Before looking at other cultures, it is important to reflect your own culture. The term culture has been defined in a variety of ways. There is no single definition of the term "culture". One of the earliest definitions cited by Ferraro (2002) was offered by Edward Tylor over 125 years ago, who defined culture as "that complex whole thing which includes knowledge, belief, art, morals, law, custom, and any other capabilities and habits acquired by man as a member of society." Culture is shared by at least two or more people. A general view of culture is that it is about the relationships among individuals within groups, among groups, and between ideas and perspectives. Culture can be defined from a historical perspective, that is, the traditions that are passed on to future generations; from a behavioural perspective culture can be defined as that which is learned and shared ways of behaving in life; symbolically it can be defined as the arbitrarily assigned meanings that are shared by a society. In a normative perspective culture is defined as the ideals, values and rules for living (Jandt, 2004). According to Fan (2000), "Culture is learned, shared, compelling, interrelated set of symbols whose meaning provides a set of orientations for members of a society. These orientations, taken together, provide solutions to problems that all societies must solve if they are to remain viable."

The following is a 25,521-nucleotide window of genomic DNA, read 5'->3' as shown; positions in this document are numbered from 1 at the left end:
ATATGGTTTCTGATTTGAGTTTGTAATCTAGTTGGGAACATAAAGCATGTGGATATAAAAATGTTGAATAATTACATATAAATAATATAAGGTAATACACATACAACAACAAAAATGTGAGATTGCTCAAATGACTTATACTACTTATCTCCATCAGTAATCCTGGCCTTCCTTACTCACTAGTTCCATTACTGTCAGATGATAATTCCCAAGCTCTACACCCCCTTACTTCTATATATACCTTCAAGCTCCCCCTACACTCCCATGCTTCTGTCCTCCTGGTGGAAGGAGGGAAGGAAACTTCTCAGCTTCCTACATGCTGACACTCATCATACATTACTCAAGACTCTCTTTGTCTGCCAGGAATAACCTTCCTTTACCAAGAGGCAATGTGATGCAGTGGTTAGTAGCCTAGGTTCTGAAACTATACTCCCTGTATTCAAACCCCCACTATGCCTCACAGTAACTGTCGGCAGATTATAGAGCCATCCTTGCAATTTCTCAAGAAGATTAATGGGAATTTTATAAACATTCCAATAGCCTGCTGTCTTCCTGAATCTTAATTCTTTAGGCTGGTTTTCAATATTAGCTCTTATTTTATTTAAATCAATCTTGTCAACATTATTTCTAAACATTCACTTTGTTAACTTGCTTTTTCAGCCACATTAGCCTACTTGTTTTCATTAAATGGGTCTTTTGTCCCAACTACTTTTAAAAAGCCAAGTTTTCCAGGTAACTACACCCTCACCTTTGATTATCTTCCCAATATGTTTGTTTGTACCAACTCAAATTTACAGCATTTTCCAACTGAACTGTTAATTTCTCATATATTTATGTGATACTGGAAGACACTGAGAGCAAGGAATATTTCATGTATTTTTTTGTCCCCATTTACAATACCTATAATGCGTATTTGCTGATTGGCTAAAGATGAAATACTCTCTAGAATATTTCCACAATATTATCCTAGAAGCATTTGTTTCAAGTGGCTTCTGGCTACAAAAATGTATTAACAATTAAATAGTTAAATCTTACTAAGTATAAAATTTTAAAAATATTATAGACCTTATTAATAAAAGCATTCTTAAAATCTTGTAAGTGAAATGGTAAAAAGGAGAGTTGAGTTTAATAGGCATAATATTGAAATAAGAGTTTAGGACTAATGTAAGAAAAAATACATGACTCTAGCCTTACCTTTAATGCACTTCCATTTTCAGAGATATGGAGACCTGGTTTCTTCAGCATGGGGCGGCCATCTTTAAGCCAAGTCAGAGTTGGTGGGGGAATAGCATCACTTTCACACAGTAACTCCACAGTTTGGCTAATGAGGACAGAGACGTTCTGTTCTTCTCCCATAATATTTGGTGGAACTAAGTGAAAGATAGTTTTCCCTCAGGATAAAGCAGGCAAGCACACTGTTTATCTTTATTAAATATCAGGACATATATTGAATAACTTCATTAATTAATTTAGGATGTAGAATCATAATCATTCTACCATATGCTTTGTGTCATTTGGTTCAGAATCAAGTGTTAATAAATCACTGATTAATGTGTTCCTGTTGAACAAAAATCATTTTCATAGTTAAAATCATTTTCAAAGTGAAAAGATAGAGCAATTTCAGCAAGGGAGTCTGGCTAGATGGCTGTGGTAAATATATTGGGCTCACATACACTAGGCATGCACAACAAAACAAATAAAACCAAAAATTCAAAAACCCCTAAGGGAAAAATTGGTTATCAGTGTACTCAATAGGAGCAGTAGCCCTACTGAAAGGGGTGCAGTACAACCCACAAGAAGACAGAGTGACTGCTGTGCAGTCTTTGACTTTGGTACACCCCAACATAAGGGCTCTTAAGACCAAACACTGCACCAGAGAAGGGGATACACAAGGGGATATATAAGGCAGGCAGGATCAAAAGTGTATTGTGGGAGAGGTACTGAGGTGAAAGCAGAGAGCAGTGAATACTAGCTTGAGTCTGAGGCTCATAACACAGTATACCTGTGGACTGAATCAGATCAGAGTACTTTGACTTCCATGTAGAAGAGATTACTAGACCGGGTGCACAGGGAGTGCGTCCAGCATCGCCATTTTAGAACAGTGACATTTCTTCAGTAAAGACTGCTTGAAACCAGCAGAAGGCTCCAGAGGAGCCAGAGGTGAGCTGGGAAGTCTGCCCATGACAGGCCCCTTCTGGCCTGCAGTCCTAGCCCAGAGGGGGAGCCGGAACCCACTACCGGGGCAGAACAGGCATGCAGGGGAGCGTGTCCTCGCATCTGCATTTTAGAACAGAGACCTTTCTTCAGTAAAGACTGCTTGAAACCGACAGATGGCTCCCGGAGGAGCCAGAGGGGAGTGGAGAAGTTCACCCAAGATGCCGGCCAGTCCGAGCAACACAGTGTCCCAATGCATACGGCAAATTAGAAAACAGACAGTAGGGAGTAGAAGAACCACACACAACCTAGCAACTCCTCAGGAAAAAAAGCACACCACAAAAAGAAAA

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Hofstede defines culture as "the collective mental programming which distinguishes the members of one category of people from one another." In this definition "culture" is likened to a software program that governs the manner in which people think, behave, and/or respond to any situation facing them. According to Kumar and Sethi (2005), "Culture is to human collectivity what personality is to individual." Within a culture there will be a range of attitudes, beliefs, values and behaviour. The parameters for the acceptable and unacceptable forms of behaviour in a society are set by culture. Culture can be generalized, but care should be taken in applying those generalizations to individuals (Gibson, 2000). It influences the way in which it engages with the outside world as well as the way in which it deals with its own internal problems. All these cultural definitions by any means does not imply that every individual in a given culture will think and behave in the same fashion.